While it functions just fine as an acceptable directorial debut for Adam Alleca, Standoff’s screenplay (also written by Alleca) sadly fails to rustle up much interest in this bog-standard low-budget curio.
Following the death of his son and departure of his wife, war veteran Carter (Thomas Jane) has become a reclusive alcoholic, but when a 12-year-old girl (Ella Ballentine) arrives on his doorstep while fleeing from a ruthless assassin, Sade (Lawrence Fishburne), he finds a chance for redemption.
In fairness, this is a little classier than the trashy cover art suggests, though selling it as a high-octane action thriller does seem pretty disingenuous. You see, the vast majority of Standoff if set inside Carter’s home as Sade simply tries to convince him to give the girl up. It’s a decent enough idea, albeit one that quickly invites some immersion-destroying questions, and when other characters show up, credibility is flung irredeemably out the window.
Credit t0 Alleca for not screwing around and diving straight into the minimalist premise, and it’s easy to see why the movie might have been an easy sell for its actors; they essentially got paid for sitting around in a house for a week or two and moved onto their next gigs – what’s not to like?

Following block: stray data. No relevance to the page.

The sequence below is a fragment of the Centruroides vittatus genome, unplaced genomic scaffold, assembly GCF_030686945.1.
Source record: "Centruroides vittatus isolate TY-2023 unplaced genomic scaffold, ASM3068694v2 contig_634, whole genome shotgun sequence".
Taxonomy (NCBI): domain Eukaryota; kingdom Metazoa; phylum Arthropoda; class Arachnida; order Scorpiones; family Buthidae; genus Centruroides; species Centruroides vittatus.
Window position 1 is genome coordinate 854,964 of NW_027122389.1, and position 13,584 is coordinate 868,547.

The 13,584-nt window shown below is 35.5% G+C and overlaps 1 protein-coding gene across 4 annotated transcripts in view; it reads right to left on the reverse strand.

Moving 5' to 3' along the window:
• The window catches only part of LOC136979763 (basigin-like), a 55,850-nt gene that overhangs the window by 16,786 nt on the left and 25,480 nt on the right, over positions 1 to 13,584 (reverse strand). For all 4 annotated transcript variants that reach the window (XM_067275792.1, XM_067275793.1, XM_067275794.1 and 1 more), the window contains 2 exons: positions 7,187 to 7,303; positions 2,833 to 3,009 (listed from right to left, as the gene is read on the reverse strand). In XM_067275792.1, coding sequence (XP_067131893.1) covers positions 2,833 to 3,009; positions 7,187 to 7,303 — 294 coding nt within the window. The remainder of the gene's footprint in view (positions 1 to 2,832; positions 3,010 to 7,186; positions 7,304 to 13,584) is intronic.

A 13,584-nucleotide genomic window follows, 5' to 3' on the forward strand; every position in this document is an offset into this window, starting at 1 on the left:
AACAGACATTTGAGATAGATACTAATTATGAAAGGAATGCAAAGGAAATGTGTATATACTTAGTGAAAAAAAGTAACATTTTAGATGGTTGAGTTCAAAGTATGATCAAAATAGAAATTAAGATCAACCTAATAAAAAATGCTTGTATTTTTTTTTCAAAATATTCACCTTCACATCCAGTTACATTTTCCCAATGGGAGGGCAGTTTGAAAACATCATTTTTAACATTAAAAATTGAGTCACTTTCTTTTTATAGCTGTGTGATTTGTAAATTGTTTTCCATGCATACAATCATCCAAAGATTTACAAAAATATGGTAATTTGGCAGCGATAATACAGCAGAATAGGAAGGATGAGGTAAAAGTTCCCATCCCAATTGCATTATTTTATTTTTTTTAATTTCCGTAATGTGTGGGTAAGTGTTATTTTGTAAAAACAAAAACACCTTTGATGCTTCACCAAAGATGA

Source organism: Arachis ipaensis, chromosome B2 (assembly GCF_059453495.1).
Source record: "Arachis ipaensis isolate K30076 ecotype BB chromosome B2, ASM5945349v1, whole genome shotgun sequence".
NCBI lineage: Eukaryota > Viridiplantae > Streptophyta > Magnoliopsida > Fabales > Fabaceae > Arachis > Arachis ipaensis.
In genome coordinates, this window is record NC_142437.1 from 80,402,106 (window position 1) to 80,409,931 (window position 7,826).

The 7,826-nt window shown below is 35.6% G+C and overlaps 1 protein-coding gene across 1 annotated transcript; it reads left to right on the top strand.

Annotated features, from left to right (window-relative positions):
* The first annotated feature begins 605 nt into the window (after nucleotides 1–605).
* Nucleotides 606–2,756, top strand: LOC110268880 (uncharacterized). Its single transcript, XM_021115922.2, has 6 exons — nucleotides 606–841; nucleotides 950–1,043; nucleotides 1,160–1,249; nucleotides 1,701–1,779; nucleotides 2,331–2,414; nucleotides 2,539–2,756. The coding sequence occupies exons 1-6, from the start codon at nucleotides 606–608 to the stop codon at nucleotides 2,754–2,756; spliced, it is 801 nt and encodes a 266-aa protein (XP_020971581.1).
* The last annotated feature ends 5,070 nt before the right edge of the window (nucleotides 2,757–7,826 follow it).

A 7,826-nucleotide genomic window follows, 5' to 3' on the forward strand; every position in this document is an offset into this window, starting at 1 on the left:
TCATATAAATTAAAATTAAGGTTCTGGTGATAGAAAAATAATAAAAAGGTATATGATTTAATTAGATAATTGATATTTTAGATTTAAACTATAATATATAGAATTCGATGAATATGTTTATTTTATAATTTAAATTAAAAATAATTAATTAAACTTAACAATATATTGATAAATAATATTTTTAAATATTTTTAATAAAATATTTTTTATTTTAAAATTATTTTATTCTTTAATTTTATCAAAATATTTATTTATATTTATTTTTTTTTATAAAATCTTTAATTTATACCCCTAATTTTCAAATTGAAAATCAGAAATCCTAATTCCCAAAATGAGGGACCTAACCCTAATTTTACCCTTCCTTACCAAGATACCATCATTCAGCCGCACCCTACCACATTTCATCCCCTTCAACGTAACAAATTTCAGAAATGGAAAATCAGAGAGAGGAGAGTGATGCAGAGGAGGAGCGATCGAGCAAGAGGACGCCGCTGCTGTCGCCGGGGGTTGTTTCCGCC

Though it does mine some decent tension out of the stalemate scenario, it often feels like it’s juggling two different types of movie; Fishburne’s Sade is this hilariously hammy villain who completely undermines any genuine dramatic intent the movie might have, while Jane plays a stern, deadly serious sad sack with a tragic back story, and the two tones clash quite horribly on occasion.
Still, it’s nicely shot for such an evidently cheap production and the dialogue occasionally sings, even if it’s ultimately quite a rote exercise and not something you’ll remember soon after watching. That said, it’s super-short and certainly more compelling than had it been the straight-up action flick the cover art promised.
Standoff is available now on UK VOD